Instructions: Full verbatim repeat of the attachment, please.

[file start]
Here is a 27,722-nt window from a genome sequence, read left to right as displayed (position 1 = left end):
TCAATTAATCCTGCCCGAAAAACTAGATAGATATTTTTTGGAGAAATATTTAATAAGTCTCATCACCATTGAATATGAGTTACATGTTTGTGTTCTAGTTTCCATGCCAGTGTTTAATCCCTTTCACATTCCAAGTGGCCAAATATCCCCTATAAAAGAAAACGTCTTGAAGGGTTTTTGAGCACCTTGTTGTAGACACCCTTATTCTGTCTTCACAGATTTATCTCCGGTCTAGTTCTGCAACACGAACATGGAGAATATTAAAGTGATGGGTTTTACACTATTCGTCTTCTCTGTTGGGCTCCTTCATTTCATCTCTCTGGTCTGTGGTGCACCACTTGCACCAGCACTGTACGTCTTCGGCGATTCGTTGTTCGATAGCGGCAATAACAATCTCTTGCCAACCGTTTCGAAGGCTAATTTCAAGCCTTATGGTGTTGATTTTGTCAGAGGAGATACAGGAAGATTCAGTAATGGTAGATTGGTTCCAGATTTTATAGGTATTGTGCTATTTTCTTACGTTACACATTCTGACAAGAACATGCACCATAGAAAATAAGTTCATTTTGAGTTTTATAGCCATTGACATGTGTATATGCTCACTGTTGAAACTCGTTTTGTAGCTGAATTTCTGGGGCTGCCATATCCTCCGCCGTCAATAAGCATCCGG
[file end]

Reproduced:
Here is a 27,722-nt window from a genome sequence, read left to right as displayed (position 1 = left end):
TCAATTAATCCTGCCCGAAAAACTAGATAGATATTTTTTGGAGAAATATTTAATAAGTCTCATCACCATTGAATATGAGTTACATGTTTGTGTTCTAGTTTCCATGCCAGTGTTTAATCCCTTTCACATTCCAAGTGGCCAAATATCCCCTATAAAAGAAAACGTCTTGAAGGGTTTTTGAGCACCTTGTTGTAGACACCCTTATTCTGTCTTCACAGATTTATCTCCGGTCTAGTTCTGCAACACGAACATGGAGAATATTAAAGTGATGGGTTTTACACTATTCGTCTTCTCTGTTGGGCTCCTTCATTTCATCTCTCTGGTCTGTGGTGCACCACTTGCACCAGCACTGTACGTCTTCGGCGATTCGTTGTTCGATAGCGGCAATAACAATCTCTTGCCAACCGTTTCGAAGGCTAATTTCAAGCCTTATGGTGTTGATTTTGTCAGAGGAGATACAGGAAGATTCAGTAATGGTAGATTGGTTCCAGATTTTATAGGTATTGTGCTATTTTCTTACGTTACACATTCTGACAAGAACATGCACCATAGAAAATAAGTTCATTTTGAGTTTTATAGCCATTGACATGTGTATATGCTCACTGTTGAAACTCGTTTTGTAGCTGAATTTCTGGGGCTGCCATATCCTCCGCCGTCAATAAGCATCCGG